The fuel tanks are self-sealing, but generally won’t be able to stop a fire from igniting due to every aircraft at the F-4S’ BR using guns that are at least 20 mm in calibre. They also take up a lot of space in the midsection and rear of the Phantom, making shots to the fuselage potentially fatal. There are additional fuel tanks located in the upper-front of the wings and in the bottom of the fuselage, but they are a much smaller and thinner target, so the chances that they get hit are much lower in comparison. You have an extinguisher to put out engine fires, but effectiveness may vary depending on the severity of damage to the rest of the airframe, along with your airspeed.

With only 60 countermeasures available to use that are deployed in pairs of two, effectively halving your actual number of deployments to just 30, the F-4S is rather limited in its defense against missiles compared to many of its opponents and even other Phantom variants, and bringing chaff with the mixed setup halves your actual deployment number again to just a measly 15, meaning you’ll have to be very aware of your countermeasure usage.

Modifications and economy

Repair cost

AB1 976 Sl icon.png

RB5 979 Sl icon.png

SB6 411 Sl icon.png

Crew training10 000 Sl icon.png

Experts1 350 000 Sl icon.png

Aces3 000 Ge icon.png

Research Aces2 280 000 Rp icon.png

Reward for battleAB / RB / SB

Talisman.png 2 × 100 / 310 / 600 % Sl icon.png

Talisman.png 2 × 238 / 238 / 238 % Rp icon.png

Modifications

Armaments

Ballistic Computer
CCIP (Guns) CCIP (Rockets) CCIP (Bombs) CCRP (Bombs) Lead indicator
alt={{{alt}}} 20x20 alt={{{alt}}} 20x20 alt={{{alt}}} 20x20 alt={{{alt}}} 20x20 alt={{{alt}}} 20x20

Offensive armament

The F-4S Phantom II is armed with:

  • A choice between two presets:
    • Without offensive armament
    • 60 x countermeasures

Suspended armament

The F-4S Phantom II can be outfitted with the following ordnance:

1 2 3 4 5 6 7 8 9 10 11 Hardpoints F-4C Phantom II.png
20 mm Mk 11 mod 5 cannons (750 rpg) 1
250 lb LDGP Mk 81 bombs 6 3 6 3 6
250 lb Mk 81 Snakeye bombs 6 3 6 3 6
500 lb LDGP Mk 82 bombs 6 3 6 3 6
500 lb Mk 82 Snakeye bombs 6 3 6 3 6
750 lb M117 cone 45 bombs 3 3 3 3 3
1,000 lb LDGP Mk 83 bombs 2 2 3 2 2
Mk 79 Mod 1 incendiary bombs 1 1 1
FFAR Mighty Mouse rockets 38 57 57 57 38
Zuni Mk32 Mod 0 ATAP rockets 12 12 12 12 12
AIM-7F Sparrow missiles 1 1 1 1 1 1
AIM-9H Sidewinder missiles 2 2
600 gal drop tanks 1
Maximum permissible loadout weight: 7,257 kg
Maximum permissible wing load: 3,000 kg
Maximum permissible weight imbalance: 1,500 kg
* Sparrows on hardpoints 2/10 cannot be carried in conjunction with Sidewinders on hardpoints 3/9 respectively

*20 mm Mk 11 Mod 5 gun pod and 600 gal drop tank cannot be carried at the same time due to sharing hardpoint 1|

[Expand]Default weapon presets

Usage in battles

Being a slightly upgraded F-4J, the F-4S retains many of its predecessor’s defining characteristics.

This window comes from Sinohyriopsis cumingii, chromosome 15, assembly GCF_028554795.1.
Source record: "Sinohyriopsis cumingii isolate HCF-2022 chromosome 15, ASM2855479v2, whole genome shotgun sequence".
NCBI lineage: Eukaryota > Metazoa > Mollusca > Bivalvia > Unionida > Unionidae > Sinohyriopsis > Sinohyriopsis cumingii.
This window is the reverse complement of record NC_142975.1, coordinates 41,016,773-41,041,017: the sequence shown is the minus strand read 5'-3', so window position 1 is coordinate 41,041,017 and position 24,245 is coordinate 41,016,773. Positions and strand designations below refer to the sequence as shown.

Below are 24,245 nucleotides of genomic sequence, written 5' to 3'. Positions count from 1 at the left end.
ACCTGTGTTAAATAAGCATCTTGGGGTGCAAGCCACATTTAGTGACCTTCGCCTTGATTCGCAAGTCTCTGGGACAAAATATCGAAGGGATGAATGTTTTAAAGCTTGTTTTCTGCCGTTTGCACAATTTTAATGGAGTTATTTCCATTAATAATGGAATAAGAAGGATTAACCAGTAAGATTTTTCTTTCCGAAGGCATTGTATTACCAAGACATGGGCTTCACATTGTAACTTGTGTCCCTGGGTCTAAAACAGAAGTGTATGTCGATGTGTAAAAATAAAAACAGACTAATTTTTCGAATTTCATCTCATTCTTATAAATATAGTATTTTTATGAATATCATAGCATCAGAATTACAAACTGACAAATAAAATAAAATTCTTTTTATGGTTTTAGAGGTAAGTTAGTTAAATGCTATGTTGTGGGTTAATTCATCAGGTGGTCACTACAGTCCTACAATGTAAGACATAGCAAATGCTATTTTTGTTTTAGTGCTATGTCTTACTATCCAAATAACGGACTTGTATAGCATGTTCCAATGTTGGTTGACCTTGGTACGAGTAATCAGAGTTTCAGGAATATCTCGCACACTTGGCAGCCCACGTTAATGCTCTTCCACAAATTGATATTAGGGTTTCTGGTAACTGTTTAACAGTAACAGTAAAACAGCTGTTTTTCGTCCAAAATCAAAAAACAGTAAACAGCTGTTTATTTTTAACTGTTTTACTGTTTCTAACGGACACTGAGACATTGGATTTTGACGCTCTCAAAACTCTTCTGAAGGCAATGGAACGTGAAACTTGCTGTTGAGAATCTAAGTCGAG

The main difference between the two is the F-4S’ leading edge wing slats. These greatly increase manoeuvrability below ~970-1000 km/h SPD by allowing you to pull more AoA (Angle of Attack) which helps to tighten down your turning circle, but results in noticeably more energy bleed. Inversely, the slats will reduce the amount of AoA you can pull above the priorly-mentioned airspeed, which massively improves energy retention and delays pilot blackouts at the cost of an overall wider turn circle. This ability to control your AoA at various speeds can be an invaluable tool in winning engagements if properly mastered, but remember that you’re still a Phantom; the F-4S can’t turn tight enough to competitively dogfight most other top-tier aircraft even with the manoeuvrability upgrade, but it’s good enough that you may be able to last in an extended engagement against a single opponent until an ally comes to your aid.

The most powerful aspect of the F-4S is its weaponry. For IR-guided missiles, it carries AIM-9Hs. Even though they have mediocre turn performance (max overload 18G), their respectable range and long guidance time makes them ideal for picking off inattentive players or AI planes. The crown jewel of the F-4S’ arsenal however is the AIM-7F. With effective usage of the Pulse Doppler and ACM modes, the F-4S can confidently go into battle with an all-Sparrow loadout and not feel limited at closer engagement ranges. The AIM-7F is able to reliably hit targets from a minimum of 3 km in head ons, all the way out to a maximum of 25-30 km in good conditions with Pulse Doppler active (any further than that will require some luck.) Head on snapshots from less than 3 km can be done, but you’ll be pushing the limits of both your radar’s lock speed and the Sparrow’s 25G pull limit.

Your biggest threats will be the F-14A / B, the MiG-29 9.13, and the Yak-141. All three gravely outclass you in BVR combat; the F-14s due to their massive, highly advanced radar and long-range Phoenix missiles, while the MiG-29 and Yak-141 carry the R-27ER, arguably the best SARH missile currently in War Thunder. The F-14s and MiG-29 9.13 also have you massively beat in a dogfight; both are able to comfortably sit inside your turning circle and either shoot at you with their guns or fire off a missile, so catching these opponents off guard or while they’re distracted will aid in you and your team’s survival. The Yak-141 however, while boasting phenomenal acceleration, has much more exploitable performance flaws; it can barely break the sound barrier due to high airframe drag, and bleeds energy severely in turns. You will have no issue beating the 141 in a 1v1 dogfight thanks to your upgraded manoeuvrability, just as long as you remember that the 141 is a VTOL aircraft, and may get creative with their manoeuvres out of desperation.